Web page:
VAQUEIRO: Yeah, sure as I said Los Zetas control these routes to the north. And coyotes are charging people to bring them to the U.S., and part of that money goes to Los Zetas they have to pay some money to let them cross the river, for instance, since Los Zetas control the border between Texas and the Mexican territory. So, yeah, that's true, cartels control the whole situation and even if they kidnap some of these migrants, they will also charge families for the rescue, so it is a very difficult situation for migrants who are putting their lives at risk just to get a better life here in the United States, yeah.
4 minutes and 56 seconds
DIAZ-BALART: And now to the politics of the immigration crisis here in the United States and the executive action expected by the president may be as early as next week, after Congress went home without any clear action. The ball appears to be entirely in the president’s court. According to Politico this morning, that's exactly what some Democrats in red states facing reelection are fearing this year. But what can the president do legally, beyond what he's already done, with deferred action for Dreamers. I asked him precisely about that last year, about the possibility for example, of including the parents of Dreamers in deferred deportation. Here's what we told me back again.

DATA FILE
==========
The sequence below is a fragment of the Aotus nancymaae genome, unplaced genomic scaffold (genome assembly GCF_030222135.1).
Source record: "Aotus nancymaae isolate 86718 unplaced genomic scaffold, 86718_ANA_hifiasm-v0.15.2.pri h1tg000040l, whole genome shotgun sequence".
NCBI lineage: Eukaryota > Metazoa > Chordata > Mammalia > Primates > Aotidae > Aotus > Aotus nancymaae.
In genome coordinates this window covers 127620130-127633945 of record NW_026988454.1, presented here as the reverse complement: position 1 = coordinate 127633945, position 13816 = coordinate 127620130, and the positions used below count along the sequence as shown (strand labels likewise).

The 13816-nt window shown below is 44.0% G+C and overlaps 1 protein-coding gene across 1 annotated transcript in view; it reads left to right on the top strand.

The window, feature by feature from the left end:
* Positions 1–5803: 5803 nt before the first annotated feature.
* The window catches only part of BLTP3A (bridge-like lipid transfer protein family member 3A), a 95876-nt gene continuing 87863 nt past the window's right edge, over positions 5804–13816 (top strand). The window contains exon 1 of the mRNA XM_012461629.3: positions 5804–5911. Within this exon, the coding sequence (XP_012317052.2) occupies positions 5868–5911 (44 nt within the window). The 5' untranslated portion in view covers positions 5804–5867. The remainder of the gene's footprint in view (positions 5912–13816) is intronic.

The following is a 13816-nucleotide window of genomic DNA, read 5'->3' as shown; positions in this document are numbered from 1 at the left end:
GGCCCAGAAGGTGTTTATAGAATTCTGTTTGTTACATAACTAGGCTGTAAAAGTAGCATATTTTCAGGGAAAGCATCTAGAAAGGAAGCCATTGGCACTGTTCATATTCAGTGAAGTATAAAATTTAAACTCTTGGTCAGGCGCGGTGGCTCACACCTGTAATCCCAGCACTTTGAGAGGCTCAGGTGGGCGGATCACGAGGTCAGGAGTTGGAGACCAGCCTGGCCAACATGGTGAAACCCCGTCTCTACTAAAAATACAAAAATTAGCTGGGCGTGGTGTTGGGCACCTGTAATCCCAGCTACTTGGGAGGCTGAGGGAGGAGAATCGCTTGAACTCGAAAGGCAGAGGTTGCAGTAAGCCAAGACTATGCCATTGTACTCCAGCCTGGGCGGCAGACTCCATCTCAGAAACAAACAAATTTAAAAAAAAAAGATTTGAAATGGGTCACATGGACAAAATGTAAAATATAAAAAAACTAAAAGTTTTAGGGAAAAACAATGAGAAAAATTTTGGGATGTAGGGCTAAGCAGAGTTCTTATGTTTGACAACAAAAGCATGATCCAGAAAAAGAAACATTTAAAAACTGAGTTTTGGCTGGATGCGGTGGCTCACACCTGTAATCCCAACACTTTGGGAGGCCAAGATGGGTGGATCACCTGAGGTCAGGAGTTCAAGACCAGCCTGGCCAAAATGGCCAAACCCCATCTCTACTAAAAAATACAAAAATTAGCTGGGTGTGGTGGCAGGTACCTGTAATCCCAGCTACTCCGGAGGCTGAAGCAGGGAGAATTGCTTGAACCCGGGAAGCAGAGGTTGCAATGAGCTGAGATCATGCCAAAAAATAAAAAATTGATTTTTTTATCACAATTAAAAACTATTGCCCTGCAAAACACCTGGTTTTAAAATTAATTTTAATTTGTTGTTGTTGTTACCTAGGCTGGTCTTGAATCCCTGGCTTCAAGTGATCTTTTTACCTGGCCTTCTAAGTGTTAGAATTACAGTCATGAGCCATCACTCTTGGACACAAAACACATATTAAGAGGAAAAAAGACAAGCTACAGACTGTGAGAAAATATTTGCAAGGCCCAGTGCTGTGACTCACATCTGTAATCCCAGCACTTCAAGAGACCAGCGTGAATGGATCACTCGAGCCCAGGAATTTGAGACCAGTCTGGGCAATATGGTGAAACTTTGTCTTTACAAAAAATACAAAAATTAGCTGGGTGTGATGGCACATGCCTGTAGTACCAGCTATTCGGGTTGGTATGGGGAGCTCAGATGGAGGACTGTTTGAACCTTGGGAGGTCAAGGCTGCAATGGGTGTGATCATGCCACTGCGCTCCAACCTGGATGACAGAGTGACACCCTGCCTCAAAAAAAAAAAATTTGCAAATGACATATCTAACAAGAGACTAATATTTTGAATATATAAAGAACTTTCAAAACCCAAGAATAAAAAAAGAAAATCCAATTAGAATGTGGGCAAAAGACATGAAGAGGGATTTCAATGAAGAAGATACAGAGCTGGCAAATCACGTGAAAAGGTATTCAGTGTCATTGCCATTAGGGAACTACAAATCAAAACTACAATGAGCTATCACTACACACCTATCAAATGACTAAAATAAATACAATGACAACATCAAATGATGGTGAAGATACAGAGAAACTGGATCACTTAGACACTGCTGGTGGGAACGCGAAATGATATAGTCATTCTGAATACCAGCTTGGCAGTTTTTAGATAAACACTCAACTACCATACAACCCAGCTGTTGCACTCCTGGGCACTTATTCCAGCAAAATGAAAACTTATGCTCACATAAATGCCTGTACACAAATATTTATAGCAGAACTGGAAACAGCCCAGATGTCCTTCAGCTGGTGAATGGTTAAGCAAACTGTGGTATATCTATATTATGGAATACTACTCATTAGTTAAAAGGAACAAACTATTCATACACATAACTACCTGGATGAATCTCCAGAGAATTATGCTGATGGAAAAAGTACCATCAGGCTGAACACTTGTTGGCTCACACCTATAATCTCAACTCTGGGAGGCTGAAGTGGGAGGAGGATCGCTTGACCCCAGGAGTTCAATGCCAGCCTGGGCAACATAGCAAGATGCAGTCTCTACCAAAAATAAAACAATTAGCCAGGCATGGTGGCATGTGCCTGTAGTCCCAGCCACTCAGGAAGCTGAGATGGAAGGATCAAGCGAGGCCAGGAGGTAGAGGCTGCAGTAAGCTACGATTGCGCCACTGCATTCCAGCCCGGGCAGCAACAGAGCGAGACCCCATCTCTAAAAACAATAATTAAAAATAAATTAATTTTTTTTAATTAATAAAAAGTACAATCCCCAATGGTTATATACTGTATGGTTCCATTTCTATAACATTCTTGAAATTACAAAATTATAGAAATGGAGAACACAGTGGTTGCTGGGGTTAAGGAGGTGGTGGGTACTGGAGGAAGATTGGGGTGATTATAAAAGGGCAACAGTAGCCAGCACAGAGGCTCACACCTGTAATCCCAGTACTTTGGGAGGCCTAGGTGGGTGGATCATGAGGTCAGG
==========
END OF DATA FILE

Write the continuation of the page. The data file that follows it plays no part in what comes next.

BARACK OBAMA: Then essentially I would be ignoring the law, in a way that I think, would be very difficult to defend legally. So that's not an option.
DIAZ-BALART That was him saying it's not an option to increase DACA for the parents of DACA kids. And let’s frame the debate with legislative analyst from the National Council of La Raza, Laura Vazquez and Republican strategist Adolfo Franco. Both of you, thank you so much for being with us. And Laura, last year the president did not seem to leave much room for action there, what should he do? Something changed?